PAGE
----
A successful Okotoks realtor finds it therapeutic to produce a podcast concerning his PTSD resulting from serving in the Balkan Conflict in the 1990s.
But more importantly, Mark Meincke said his podcast, the Meincke Show Podcast, is helping other veterans.
“The very first one was without fancy cameras, I was going to open up the doors and expose myself with the hopes it would connect with someone,” Meincke said from his Okotoks ReMax Signature Properties office. “I got so many calls saying: ‘Thank-you. That took a lot of balls to do that.’
“It made them feel like they weren’t all alone. I thought there is value there and I am going to keep doing that.”
The Meincke podcast doesn’t deal solely with veterans’ issues. He has also had segments with former Okotoks town councillor Carrie Fischer, Chris Lozanski of Total Health Cannax and with Foothills area business people.
However, many of the approximately 20 podcasts have a veterans’ theme.
The podcasts aren’t an easy view. Meincke starts his latest video with two words: ‘Don’t quit.’
He goes on to talk of how he “keeps going no matter what, mostly for my kids.”
Meincke served in the Canadian military from 1991-1995, which included serving in Croatia in 1994. He joined in 1991 as the Gulf War broke out.
“I wanted to do something significant that mattered, originally I wanted to be a medic but I didn’t get the spot,” he said. “I asked what else do you got and they said ‘infantry.’”
He missed Desert Storm but served with as a UN peacekeeper in Croatia in 1994.
“The entire Balkan engagement was rough for everybody, especially for those who were outside of the wire,” Meincke said.
He explained that every camp was surrounded by razor-wire to keep people from raiding the area.
“That’s your wall,” he said. “Being an infantryman, we spent all of our time outside that protected area — we were always exposed and vulnerable.”
What he was exposed to the Balkans was horrific.
“Genocide was committed, entire villages were wiped out, but the euphemism they cooked up was ‘ethnic cleansing’ — they (governments) made it sound like taking a bath,” he said.
He recalls one assignment in which the peacekeepers camp was in the middle with a Serbians on one side and Croatians on the other.
“We had to stay in this little parking lot because you have to stay on the concrete because it is one of the most heavily mined fields in the planet,” he said. “We had the Croats one side, the Serbs on the other, us in the middle and they wanted to kill each other… We had to do whatever we had to do to stop them from killing each other.”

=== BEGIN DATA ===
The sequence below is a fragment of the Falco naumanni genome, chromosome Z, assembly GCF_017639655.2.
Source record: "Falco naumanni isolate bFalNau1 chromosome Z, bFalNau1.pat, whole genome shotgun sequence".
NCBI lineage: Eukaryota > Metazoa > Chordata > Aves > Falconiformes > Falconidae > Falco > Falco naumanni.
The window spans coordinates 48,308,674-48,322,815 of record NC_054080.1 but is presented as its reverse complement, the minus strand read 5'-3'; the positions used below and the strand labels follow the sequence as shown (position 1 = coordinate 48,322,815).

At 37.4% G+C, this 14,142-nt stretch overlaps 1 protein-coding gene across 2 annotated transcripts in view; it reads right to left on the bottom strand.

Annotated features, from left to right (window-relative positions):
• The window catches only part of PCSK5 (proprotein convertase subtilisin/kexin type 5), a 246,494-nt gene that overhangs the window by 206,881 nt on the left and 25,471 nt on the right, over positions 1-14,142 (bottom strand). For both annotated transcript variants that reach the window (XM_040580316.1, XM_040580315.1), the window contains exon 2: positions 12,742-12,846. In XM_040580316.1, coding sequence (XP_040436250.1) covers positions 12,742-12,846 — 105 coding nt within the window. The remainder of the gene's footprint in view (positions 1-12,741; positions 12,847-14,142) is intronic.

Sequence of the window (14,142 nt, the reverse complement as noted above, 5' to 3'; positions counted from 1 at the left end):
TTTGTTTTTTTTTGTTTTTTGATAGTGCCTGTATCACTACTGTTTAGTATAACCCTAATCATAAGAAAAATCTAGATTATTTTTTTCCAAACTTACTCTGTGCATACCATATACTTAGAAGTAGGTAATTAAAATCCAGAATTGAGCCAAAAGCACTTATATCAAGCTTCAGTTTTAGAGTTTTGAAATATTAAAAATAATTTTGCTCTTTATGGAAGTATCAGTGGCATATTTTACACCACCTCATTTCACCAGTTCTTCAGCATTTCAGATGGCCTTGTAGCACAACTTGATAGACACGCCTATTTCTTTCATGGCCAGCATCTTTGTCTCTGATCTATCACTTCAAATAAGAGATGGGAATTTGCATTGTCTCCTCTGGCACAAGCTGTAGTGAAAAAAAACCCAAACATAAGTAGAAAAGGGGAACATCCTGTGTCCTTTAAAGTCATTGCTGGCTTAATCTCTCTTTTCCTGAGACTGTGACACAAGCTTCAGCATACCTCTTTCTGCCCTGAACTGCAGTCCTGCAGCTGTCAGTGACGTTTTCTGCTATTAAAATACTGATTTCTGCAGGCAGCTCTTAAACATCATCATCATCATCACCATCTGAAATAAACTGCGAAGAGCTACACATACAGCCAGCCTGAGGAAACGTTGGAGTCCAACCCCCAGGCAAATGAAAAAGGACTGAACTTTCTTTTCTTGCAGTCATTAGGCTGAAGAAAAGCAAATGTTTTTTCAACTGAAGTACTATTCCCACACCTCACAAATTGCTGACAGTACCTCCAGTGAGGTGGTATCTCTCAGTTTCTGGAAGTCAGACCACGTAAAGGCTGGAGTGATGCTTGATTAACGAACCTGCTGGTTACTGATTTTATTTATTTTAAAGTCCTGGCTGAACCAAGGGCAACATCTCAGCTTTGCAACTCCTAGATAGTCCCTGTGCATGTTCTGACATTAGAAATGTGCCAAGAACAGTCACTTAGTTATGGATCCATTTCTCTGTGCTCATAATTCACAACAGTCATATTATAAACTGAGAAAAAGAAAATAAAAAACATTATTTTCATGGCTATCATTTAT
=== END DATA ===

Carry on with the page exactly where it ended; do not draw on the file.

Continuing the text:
He got out of the military in 1995, and went on to Grant McEwan College.
It wasn’t until 2016 that he was diagnosed and received help for PTSD — after hitting rock bottom around 2008, losing his job, his first marriage failing, going bankrupt and having suicidal thoughts.
It was his present wife, Tracey McKinnon that urged him to get help.
“I didn’t even know I had it,” Meincke said. “It wasn’t until Tracey basically put a mirror in my face in regards to how I was talking and treating people.
“I had no idea… I reached out to Veterans Affairs, not knowing I had PTSD, but I knew I had
He stills has nightmares, but has started to get a complete full night of sleep, in part with the aid of medical marijuana.
And as Remembrance Day nears, the night before the ceremony is always a tough sleep.
“It’s a stressful day, a high anxiety day for me, because I have dead friends, and they are still dying, suicides, it just keeps going,” Meincke said of Nov. 11. “What I didn’t realize at that time, is the sacrifice is forever. We gave something away that we can’t get back. We (veterans) have all sacrificed… Remembrance Day is personal, it means the suffering of people I know… I go there to pay my respects for the people who have fallen.”
He continues to pay his respects through his actions, beyond the podcasts.
He is now part of a peer support group and this week is taking a course in Montreal to become a peer-support group leader for those with PTSD.
To see the latest Meincke Show Podcast dealing with PTSD issues go to
To see the latest Meincke Show Podcast go to